Nodal analysis is a circuit-analysis format that combines Kirchhoff’s current- law equations with the

source transformation. Converting all voltage sources to equivalent constant-current sources allows us to standardize the way we write theKirchhoff’s current-lawequations.

For nodal analysis, we consider source currents to flow into a node. If the arrows in a circuit diagram showing that a source current actually flows out of a particular node, the current is a negative quantity for that node.

**Similarly**, we consider all resistor currents to flow out of a node. We are thus restating Kirchhoff’s current law in the form:

At any independent node, the algebraic sum of the resistor currents leaving the node equals the algebraic sum of the source currents entering the node.

The Kirchhoff’s current-law equations then have the format

$\begin{matrix} {{I}_{R1}}+{{I}_{R2}}+\cdots ={{I}_{S1}}+{{I}_{S2}}+\cdots & {} & \left( 1 \right) \\\end{matrix}$

The next step is to replace the resistor currents using I = VG.

The voltage across each resistor equals the difference between the voltages, relative to the reference node, of the nodes at each end of the resistor. We always subtract the voltage of the adjacent node from the voltage of the node for which we are writing the equation. For node 1 in

**Figure 1**, the current through R_{1} equals V_{1}G_{1}. The voltage across R_{3} is V_{1 }– V_{2}. Hence the Kirchhoff’s current- law equation for node 1 becomes

${{V}_{1}}{{G}_{1}}+\left( {{V}_{1}}-{{V}_{2}} \right){{G}_{2}}={{I}_{S1}}$

Collecting the voltage terms gives

\[\begin{matrix} \left( {{G}_{1}}+{{G}_{3}} \right){{V}_{1}}-{{G}_{3}}{{V}_{2}}={{I}_{S1}} & {} & \left( 2 \right) \\\end{matrix}\]

**Figure 1** circuit diagram for writing nodal equations

Equation 2 illustrates the standard format for writing a nodal equation. We can use determinants to solve for the voltages.

We can write **Equation 2** directly by noting that the positive voltage term on the left-hand side of the equation is the unknown voltage for the node in question multiplied by the sum of the conductance connected to that node. **From this positive term**, we must subtract a term for the node voltage at every adjacent node connected by a resistor to the node in question. This term is the adjacent node voltage multiplied by the conductance between the two nodes. Using this procedure to write the nodal equation for node 2 gives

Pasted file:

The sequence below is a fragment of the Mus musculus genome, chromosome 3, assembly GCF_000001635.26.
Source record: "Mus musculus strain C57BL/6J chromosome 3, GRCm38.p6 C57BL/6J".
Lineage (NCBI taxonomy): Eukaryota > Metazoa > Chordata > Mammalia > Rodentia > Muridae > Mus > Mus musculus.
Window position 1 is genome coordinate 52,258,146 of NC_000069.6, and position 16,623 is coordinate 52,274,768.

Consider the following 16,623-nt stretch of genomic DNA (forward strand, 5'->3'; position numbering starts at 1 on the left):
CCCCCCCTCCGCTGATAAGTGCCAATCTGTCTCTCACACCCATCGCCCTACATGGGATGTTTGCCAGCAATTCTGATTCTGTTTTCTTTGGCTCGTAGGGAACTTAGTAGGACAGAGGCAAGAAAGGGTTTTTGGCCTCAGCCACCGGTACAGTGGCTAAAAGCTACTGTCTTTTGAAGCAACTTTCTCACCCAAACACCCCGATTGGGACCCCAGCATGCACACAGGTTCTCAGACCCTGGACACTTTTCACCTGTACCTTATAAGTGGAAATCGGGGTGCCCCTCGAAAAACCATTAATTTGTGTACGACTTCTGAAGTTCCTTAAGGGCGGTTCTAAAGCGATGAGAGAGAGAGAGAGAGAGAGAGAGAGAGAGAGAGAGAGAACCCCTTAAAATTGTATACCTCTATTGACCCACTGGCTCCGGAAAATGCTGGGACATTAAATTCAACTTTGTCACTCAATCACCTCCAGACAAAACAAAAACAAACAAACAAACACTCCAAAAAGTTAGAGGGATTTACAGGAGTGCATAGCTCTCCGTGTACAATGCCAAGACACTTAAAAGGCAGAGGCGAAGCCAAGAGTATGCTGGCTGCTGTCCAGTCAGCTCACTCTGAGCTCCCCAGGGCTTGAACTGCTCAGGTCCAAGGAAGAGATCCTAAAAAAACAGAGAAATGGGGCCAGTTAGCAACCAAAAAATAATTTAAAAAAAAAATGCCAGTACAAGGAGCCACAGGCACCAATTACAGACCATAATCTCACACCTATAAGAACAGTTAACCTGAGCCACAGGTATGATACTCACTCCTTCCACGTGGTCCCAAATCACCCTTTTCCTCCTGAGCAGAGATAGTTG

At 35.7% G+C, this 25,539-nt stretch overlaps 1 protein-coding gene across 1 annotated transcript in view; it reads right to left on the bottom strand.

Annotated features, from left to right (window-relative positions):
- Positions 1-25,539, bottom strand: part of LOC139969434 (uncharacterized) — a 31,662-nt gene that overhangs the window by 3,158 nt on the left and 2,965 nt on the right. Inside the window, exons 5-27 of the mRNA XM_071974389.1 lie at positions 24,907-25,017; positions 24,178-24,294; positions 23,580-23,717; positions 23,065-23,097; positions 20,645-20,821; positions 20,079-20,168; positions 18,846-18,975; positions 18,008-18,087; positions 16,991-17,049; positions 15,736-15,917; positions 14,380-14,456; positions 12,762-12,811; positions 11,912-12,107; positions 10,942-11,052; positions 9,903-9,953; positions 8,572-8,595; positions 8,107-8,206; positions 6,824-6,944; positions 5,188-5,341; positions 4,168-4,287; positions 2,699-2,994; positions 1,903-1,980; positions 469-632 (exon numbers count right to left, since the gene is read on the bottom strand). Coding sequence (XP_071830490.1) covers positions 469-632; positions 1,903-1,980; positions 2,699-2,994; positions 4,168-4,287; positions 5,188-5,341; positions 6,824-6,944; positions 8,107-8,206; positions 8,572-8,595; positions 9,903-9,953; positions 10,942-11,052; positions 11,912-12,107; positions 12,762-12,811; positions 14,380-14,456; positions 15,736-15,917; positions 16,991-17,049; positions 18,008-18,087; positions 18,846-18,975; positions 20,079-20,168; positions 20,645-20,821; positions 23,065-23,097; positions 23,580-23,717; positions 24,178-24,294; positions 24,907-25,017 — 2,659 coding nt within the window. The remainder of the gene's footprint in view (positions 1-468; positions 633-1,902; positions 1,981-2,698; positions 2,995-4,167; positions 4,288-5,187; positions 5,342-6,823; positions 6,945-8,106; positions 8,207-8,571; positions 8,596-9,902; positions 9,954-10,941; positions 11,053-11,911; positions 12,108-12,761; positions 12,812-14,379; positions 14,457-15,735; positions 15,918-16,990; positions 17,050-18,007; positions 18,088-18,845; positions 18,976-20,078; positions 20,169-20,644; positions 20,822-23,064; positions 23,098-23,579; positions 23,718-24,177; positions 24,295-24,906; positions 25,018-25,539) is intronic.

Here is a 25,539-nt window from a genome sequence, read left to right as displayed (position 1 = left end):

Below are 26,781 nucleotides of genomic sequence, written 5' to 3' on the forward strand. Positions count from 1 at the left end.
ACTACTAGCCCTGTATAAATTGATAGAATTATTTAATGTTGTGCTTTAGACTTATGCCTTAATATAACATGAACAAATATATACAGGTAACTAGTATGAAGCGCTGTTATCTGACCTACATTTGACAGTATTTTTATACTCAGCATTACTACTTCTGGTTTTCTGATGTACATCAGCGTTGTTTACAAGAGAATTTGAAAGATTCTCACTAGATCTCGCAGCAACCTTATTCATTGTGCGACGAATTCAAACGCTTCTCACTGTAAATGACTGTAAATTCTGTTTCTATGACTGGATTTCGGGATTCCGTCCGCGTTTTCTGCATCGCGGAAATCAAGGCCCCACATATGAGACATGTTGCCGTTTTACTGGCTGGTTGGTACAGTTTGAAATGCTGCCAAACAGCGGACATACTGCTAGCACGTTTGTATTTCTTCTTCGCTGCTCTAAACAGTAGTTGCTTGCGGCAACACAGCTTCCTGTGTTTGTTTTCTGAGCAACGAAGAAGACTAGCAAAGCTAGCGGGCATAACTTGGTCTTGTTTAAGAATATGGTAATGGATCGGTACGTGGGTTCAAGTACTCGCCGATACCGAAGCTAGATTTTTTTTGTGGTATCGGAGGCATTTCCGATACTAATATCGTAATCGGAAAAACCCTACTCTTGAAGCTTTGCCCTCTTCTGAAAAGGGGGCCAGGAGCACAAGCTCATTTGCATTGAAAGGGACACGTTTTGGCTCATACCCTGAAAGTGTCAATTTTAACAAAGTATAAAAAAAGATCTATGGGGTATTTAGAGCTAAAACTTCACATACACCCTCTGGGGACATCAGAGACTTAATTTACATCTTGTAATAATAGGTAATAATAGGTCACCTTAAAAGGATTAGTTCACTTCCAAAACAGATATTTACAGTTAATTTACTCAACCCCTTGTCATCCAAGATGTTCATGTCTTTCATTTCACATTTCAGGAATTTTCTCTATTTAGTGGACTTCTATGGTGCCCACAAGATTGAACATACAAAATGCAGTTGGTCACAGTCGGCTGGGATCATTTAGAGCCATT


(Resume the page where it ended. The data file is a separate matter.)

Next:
\[\left( {{G}_{2}}+{{G}_{3}} \right){{V}_{2}}-{{G}_{3}}{{V}_{1}}=-{{I}_{S2}}\]

Nodal analysis is particularly useful for networks where a common portion of the network is fed from several sources in parallel.

**Nodal Analysis Example 1**

An automobile generator with an internal resistance of 0.20 V develops an open-circuit voltage of 16.0 V. the storage battery has an internal resistance of 0.10 V and an open-circuit voltage of 12.8 V. Both sources are connected in parallel to a 1.0-V load. Determine the load current.

**Solution**

**Step 1**

First, we draw the equivalent circuit with the voltage sources converted to constant-current sources, as shown in **Figure 2**.

**Figure 2** Circuit diagram for Example 1

The short-circuit current for the battery is

\[{{I}_{bat}}=\frac{{{E}_{bat}}}{{{R}_{bat}}}=\frac{12.8V}{0.10\Omega }=128A\]

Similarly, the short-circuit current of the generator is

\[{{I}_{gen}}=\frac{{{E}_{gen}}}{{{R}_{gen}}}=\frac{16V}{0.20\Omega }=80A\]

With a bit of mental arithmetic, we can fill in the required data on the circuit diagram of Figure 2.

**Step 2**

Next, we find the conductance of each branch:

$\begin{align} & {{G}_{gen}}=\frac{1}{{{R}_{gen}}}=\frac{1}{0.20\Omega }=5S \\ & {{G}_{bat}}=\frac{1}{{{R}_{bat}}}=\frac{1}{0.10\Omega }=10S \\ & and \\ & {{G}_{L}}=\frac{1}{{{R}_{L}}}=1S \\\end{align}$

**Step 3**

At first glance, Figure 2 appears to show six junction points, but there are only two because the same voltage appears across all parallel branches. For our nodal analysis, we can redraw the circuit in the form shown in **Figure 3**.

If we label the lower node as the reference node, the upper node is the only independent node. Consequently, we require only one **Kirchhoff’s current-law** equation for the circuit of Figure 3.

**Figure 3** Equivalent circuit for Example 1

At the single independent node, Equation 1 becomes

${{I}_{5}}+{{I}_{1}}+{{I}_{10}}={{I}_{gen}}+{{I}_{bat}}$

Or, we can go directly to the format of Equation 2,

$\begin{align} & \left( {{G}_{5}}+{{G}_{1}}+{{G}_{10}} \right)V={{I}_{gen}}+{{I}_{bat}} \\ & V=\frac{80+128}{5+1+10}=13V \\ & {{I}_{L}}={{G}_{L}}{{V}_{L}}=13V\times 1S=13A \\\end{align}$

The nodal analysis allowed us to solve Example 1 with not much more than mental arithmetic since the circuit has only a single independent node. **However**, we do need to solve simultaneous equations when the network has more than one independent node.